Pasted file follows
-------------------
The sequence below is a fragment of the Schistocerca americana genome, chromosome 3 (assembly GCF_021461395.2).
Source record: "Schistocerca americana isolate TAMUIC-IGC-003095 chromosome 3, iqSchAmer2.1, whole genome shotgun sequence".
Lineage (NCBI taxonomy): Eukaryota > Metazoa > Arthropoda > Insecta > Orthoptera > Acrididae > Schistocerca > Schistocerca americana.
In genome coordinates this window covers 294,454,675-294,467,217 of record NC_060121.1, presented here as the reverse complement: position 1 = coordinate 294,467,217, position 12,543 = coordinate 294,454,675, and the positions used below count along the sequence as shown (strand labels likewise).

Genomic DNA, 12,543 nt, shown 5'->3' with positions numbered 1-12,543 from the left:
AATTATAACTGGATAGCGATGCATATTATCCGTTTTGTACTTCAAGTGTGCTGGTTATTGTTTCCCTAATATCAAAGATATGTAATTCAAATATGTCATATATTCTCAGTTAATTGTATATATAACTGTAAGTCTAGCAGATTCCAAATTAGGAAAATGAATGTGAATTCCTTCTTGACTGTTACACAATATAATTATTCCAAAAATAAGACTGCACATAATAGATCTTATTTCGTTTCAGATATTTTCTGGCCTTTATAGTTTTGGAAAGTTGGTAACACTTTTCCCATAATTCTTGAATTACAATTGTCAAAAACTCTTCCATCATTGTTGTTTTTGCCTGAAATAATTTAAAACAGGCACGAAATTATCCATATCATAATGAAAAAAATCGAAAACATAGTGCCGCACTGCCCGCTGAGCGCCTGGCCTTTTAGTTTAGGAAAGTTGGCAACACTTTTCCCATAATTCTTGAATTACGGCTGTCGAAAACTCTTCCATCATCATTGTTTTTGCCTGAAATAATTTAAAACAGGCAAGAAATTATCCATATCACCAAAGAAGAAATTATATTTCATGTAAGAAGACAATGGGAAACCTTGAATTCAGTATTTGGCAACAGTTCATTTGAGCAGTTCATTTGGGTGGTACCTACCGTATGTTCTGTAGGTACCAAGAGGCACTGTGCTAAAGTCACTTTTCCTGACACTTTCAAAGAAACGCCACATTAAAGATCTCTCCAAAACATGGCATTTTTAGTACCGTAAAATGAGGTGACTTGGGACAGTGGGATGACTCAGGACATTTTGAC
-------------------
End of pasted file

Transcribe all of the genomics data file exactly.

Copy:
The sequence below is a fragment of the Schistocerca americana genome, chromosome 3 (assembly GCF_021461395.2).
Source record: "Schistocerca americana isolate TAMUIC-IGC-003095 chromosome 3, iqSchAmer2.1, whole genome shotgun sequence".
Lineage (NCBI taxonomy): Eukaryota > Metazoa > Arthropoda > Insecta > Orthoptera > Acrididae > Schistocerca > Schistocerca americana.
In genome coordinates this window covers 294,454,675-294,467,217 of record NC_060121.1, presented here as the reverse complement: position 1 = coordinate 294,467,217, position 12,543 = coordinate 294,454,675, and the positions used below count along the sequence as shown (strand labels likewise).

Genomic DNA, 12,543 nt, shown 5'->3' with positions numbered 1-12,543 from the left:
AATTATAACTGGATAGCGATGCATATTATCCGTTTTGTACTTCAAGTGTGCTGGTTATTGTTTCCCTAATATCAAAGATATGTAATTCAAATATGTCATATATTCTCAGTTAATTGTATATATAACTGTAAGTCTAGCAGATTCCAAATTAGGAAAATGAATGTGAATTCCTTCTTGACTGTTACACAATATAATTATTCCAAAAATAAGACTGCACATAATAGATCTTATTTCGTTTCAGATATTTTCTGGCCTTTATAGTTTTGGAAAGTTGGTAACACTTTTCCCATAATTCTTGAATTACAATTGTCAAAAACTCTTCCATCATTGTTGTTTTTGCCTGAAATAATTTAAAACAGGCACGAAATTATCCATATCATAATGAAAAAAATCGAAAACATAGTGCCGCACTGCCCGCTGAGCGCCTGGCCTTTTAGTTTAGGAAAGTTGGCAACACTTTTCCCATAATTCTTGAATTACGGCTGTCGAAAACTCTTCCATCATCATTGTTTTTGCCTGAAATAATTTAAAACAGGCAAGAAATTATCCATATCACCAAAGAAGAAATTATATTTCATGTAAGAAGACAATGGGAAACCTTGAATTCAGTATTTGGCAACAGTTCATTTGAGCAGTTCATTTGGGTGGTACCTACCGTATGTTCTGTAGGTACCAAGAGGCACTGTGCTAAAGTCACTTTTCCTGACACTTTCAAAGAAACGCCACATTAAAGATCTCTCCAAAACATGGCATTTTTAGTACCGTAAAATGAGGTGACTTGGGACAGTGGGATGACTCAGGACATTTTGAC